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Saturday, March 14, 2009

Amazon basin & Peru

With the rainy season coming to an end we decided to ditch our bikes in La Paz and head to the Amazon basin for a taste of wildlife. We opted for the 40-minute flight down to the jungle instead of the grueling 20-hour bus journey. The flight was spectacular, we cruised between the breathtaking 6000m peaks of the Cordillera Real and had great views of Lake Titicaca and the endless Amazon. After a slightly bumpy landing on the dirt runway we stepped out of the plane and were struck by the incredible heat and humidity. Rurrenabaque is a beautiful small town and is Bolivia´s best access to the Madidi National Park and the Amazon Jungle.
We signed up for a tour and spent three days exploring the pampas region mainly by boat. At this time of year there is not much solid land to walk on and so dugout canoe is the best way to get around. We stayed in huts built up on stilts and walked around on boardwalks. There were lots of alligators around so you didn´t want to fall in!! We had a great group and had a lot of fun. It was really hot and humid but we used lots of repellant and managed to avoid getting too badly bitten by mozzies.
We saw a myriad of animals.....alligators, black caiman, capybara, sloth (they were funny, so slow!), giant turtle, tapir, anaconda, cobra, all different types of monkeys (the howler monkeys were amazing), and we even got to swim with the pink river dolphins (a bit scary in the murky water that we had seen alligators cruising past just 10 minutes before!) We also enjoyed seeing lots of birds including toucan, macaw, heron, stork and many more that I don´t know the name of. Some photos....

Three-toed sloth

Alligator cruising past...

And up close....



Yellow monkey

Our accommodation... no solid land to be seen this time of year

White heron

One of the highlights of our jungle trip was meeting Faith Fippinger, an inspiring 68 year old American woman who we instantly connected with. Travelling like any 25 year old backpacker, Faith had up and sold everything in Florida to travel the world. A modest and gracious woman, she awed us with stories of her life...teaching blind people all over the world for 33 years, working and living in outback Australia for years, living in complete isolation for two years in a cabin in Alaska, volunteering in Indian hospitals and most recently having acted as a Human Shield in Iraq. She entered Baghdad weeks before the US invasión and remained there during the attacks, volunteering in hospitals treating civilain casualties. On arrival back in the States she was welcomed with a one million dollar fine from the US government for going to Iraq. Her refusal to pay landed her in a federal prison for three months. It was absolute pleasure to meet Faith and priviledge to hear her many stories of travel and Human Rights work overseas.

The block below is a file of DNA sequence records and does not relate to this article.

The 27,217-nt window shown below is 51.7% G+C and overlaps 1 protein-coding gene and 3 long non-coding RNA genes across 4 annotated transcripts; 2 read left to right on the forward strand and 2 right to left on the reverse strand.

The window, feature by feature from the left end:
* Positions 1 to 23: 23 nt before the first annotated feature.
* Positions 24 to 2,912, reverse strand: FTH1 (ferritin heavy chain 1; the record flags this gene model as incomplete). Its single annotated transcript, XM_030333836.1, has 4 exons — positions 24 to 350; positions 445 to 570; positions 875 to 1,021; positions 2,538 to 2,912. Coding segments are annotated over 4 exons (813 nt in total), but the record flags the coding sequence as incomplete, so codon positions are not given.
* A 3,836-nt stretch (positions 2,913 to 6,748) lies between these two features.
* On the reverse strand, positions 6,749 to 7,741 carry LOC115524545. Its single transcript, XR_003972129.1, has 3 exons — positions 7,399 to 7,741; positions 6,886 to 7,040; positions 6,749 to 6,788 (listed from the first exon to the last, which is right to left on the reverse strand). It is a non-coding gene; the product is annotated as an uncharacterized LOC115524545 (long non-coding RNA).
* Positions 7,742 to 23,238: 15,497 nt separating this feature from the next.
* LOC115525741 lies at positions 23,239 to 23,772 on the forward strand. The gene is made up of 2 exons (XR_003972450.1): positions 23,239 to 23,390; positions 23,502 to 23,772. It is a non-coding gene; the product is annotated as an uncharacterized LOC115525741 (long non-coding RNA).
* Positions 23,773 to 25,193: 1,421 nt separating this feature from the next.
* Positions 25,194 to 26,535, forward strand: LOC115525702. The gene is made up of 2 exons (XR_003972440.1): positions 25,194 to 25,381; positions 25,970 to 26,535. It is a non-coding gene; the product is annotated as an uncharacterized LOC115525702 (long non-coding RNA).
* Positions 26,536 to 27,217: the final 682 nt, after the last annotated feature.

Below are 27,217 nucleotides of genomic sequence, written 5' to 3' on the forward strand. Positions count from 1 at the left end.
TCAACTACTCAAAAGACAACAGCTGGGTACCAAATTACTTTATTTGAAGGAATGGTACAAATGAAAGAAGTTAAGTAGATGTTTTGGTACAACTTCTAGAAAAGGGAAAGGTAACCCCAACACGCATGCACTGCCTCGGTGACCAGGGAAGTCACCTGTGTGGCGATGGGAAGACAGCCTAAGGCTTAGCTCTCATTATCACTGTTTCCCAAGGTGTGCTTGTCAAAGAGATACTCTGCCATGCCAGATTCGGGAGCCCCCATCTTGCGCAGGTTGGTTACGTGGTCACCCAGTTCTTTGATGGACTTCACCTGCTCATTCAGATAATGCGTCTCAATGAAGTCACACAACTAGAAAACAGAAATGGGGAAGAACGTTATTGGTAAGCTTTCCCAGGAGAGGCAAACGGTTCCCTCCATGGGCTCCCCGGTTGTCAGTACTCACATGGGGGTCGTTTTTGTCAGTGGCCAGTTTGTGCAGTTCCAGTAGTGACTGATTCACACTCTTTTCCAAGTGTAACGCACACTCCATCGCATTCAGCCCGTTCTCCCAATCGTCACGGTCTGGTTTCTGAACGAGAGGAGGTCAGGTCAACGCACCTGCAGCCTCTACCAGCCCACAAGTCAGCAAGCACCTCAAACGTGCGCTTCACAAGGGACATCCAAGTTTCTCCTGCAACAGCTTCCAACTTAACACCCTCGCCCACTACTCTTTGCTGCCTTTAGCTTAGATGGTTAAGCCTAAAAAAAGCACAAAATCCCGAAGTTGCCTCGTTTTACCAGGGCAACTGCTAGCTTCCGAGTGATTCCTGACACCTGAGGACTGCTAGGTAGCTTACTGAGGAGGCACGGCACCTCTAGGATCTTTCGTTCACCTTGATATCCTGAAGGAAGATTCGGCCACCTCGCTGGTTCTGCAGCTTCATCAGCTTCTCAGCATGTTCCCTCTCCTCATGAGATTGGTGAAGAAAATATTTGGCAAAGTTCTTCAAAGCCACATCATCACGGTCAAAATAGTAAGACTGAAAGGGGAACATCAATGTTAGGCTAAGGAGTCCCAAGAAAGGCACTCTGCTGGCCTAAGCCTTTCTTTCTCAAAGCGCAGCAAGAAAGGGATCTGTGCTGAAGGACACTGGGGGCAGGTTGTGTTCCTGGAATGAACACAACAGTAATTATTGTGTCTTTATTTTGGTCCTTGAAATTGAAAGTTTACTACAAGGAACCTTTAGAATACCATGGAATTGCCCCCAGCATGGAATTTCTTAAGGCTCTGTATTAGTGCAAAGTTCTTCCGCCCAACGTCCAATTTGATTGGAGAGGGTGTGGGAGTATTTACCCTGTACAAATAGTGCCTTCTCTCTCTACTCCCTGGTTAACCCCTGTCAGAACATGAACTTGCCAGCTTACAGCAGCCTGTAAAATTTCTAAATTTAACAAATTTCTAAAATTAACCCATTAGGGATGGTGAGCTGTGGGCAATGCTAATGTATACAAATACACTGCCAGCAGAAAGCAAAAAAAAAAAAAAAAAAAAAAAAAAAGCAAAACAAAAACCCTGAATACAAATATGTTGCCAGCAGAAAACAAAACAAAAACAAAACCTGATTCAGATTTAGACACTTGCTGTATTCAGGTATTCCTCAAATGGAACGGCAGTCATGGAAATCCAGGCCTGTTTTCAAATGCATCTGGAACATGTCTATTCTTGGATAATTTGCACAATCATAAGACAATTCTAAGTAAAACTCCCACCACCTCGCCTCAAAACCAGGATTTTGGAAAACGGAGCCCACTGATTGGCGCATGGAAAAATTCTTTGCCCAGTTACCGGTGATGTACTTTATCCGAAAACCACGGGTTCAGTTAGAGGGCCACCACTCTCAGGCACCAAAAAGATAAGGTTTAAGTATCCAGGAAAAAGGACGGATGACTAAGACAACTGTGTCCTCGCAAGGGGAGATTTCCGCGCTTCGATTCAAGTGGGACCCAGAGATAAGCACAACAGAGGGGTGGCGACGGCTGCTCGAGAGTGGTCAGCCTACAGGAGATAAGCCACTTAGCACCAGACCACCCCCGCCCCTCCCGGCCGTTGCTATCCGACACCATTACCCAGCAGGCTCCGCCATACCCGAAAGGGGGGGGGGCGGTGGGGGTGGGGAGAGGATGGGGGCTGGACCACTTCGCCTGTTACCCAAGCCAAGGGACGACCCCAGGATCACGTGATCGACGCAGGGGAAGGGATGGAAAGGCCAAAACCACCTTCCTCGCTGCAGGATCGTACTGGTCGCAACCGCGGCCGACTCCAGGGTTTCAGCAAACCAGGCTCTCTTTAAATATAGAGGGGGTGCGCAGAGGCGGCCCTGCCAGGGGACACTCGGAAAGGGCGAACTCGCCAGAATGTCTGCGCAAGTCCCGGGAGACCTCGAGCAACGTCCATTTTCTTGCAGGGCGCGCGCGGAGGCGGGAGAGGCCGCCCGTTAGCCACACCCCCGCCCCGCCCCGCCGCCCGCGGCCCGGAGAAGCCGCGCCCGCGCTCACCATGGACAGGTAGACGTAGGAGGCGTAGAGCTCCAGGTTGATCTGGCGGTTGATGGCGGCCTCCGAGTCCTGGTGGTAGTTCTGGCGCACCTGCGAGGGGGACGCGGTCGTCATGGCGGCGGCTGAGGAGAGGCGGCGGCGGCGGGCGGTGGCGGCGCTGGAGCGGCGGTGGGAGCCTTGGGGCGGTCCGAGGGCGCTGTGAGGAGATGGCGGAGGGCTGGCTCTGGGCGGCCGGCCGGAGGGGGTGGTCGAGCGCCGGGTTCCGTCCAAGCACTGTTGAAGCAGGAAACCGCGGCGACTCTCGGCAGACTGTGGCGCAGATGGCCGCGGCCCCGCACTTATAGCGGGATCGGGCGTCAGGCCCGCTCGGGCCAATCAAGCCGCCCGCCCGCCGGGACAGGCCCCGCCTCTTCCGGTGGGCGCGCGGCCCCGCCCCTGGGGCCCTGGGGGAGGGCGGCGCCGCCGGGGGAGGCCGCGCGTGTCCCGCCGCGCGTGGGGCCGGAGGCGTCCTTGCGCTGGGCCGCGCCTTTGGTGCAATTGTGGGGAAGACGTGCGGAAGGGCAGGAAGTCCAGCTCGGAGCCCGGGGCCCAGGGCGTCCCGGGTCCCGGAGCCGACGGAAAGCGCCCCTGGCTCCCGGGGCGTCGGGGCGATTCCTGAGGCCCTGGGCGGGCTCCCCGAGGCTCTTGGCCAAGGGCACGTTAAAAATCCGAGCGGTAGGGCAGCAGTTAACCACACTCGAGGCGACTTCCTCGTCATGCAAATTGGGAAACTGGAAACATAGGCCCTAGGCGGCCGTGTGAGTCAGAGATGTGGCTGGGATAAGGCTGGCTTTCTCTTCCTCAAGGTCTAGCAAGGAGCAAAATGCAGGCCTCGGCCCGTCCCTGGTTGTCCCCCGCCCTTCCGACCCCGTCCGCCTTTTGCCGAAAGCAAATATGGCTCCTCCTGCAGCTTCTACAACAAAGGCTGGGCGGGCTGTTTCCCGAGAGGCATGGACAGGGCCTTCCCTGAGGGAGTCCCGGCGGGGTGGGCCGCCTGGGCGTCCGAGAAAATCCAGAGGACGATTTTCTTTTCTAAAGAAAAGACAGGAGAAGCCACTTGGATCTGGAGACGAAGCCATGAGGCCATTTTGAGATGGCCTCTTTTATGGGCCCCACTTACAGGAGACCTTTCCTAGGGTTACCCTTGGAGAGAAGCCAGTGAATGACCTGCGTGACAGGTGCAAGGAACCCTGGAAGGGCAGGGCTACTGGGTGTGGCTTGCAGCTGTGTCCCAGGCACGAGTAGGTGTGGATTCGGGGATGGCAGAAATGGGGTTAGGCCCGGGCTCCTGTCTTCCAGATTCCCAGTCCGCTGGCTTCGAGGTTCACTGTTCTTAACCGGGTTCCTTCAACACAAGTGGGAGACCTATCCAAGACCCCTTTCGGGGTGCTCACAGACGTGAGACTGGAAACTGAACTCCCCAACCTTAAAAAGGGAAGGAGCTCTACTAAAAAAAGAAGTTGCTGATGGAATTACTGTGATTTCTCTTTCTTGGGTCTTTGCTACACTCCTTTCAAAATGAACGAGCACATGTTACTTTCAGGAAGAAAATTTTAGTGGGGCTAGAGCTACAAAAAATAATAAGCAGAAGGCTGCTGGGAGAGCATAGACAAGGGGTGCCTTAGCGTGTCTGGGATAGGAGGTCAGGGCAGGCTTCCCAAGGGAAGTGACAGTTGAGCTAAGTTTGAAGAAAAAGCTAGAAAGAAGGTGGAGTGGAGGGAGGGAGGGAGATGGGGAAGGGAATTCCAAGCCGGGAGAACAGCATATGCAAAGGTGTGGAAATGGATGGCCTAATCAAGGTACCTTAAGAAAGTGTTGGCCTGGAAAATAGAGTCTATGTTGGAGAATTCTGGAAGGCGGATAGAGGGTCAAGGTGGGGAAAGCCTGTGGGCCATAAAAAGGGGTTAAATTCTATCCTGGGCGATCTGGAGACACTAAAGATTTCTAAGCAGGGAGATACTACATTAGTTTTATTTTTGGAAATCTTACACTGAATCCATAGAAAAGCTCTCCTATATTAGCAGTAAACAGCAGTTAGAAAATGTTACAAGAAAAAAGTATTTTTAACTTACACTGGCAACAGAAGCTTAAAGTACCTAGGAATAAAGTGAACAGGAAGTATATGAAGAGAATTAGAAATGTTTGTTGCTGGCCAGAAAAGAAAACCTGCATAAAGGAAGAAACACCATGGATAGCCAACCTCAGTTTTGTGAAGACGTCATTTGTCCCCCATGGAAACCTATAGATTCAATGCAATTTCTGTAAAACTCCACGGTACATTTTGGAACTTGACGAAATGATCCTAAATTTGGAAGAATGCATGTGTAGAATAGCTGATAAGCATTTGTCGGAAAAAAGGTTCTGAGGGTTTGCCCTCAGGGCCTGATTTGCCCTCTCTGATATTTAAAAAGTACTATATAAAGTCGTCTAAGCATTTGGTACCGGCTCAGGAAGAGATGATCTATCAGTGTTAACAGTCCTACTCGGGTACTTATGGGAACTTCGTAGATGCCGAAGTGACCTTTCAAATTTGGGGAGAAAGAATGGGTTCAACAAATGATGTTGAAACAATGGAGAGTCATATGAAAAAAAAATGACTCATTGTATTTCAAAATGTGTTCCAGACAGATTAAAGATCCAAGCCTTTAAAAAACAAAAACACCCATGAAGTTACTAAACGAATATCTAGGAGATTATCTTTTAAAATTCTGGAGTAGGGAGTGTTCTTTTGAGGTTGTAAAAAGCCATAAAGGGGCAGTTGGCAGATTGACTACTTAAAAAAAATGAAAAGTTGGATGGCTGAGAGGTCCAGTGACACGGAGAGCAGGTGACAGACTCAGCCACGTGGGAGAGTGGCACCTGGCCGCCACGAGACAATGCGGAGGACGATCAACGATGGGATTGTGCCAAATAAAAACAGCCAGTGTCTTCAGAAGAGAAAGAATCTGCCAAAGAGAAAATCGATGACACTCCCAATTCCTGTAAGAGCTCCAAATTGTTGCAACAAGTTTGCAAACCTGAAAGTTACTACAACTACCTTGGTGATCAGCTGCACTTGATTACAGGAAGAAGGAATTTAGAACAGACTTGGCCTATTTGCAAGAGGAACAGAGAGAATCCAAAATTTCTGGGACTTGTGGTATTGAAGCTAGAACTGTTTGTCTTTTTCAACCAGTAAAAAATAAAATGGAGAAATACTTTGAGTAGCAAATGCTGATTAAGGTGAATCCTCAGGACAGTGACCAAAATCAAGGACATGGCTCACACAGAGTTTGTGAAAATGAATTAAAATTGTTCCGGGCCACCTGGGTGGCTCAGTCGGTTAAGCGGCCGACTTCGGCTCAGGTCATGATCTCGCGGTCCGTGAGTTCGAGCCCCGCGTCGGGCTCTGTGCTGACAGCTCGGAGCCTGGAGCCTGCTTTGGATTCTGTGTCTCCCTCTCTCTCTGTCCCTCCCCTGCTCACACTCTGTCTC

A few of our group....Faith, Lesley, Tilda and Johnny
Unfortunately on the morning of our return flight it started raining...and didn´t stop. The dirt runway turned to mud and our flight was cancelled. We waited around for a day and when the rain didn´t stop, we got the bus.

We had been warned this was “the worst” bus trip in all of South America - 20 hours plus of terrible roads in run-down buses, many breakdowns etc. It actually wasn´t too bad, with beautiful scenery of the jungle and we actually arrived into La Paz early! We spent the day in La paz catching up with friends and filling in IRD forms (grrr!!)

Our last 50 cent banana smoothie from the wonderful fruit women!

Our last night in La Paz...view of Illimani from the bar!
As time is running so short (flying to London in less than a month now) we have decided to race through Peru and enjoy our last 3 weeks cycle touring in Ecuador- which we`ve been told is amazing. Our one stop in Peru was Cusco to do some mountain biking and to visit the famous Machu Picchu.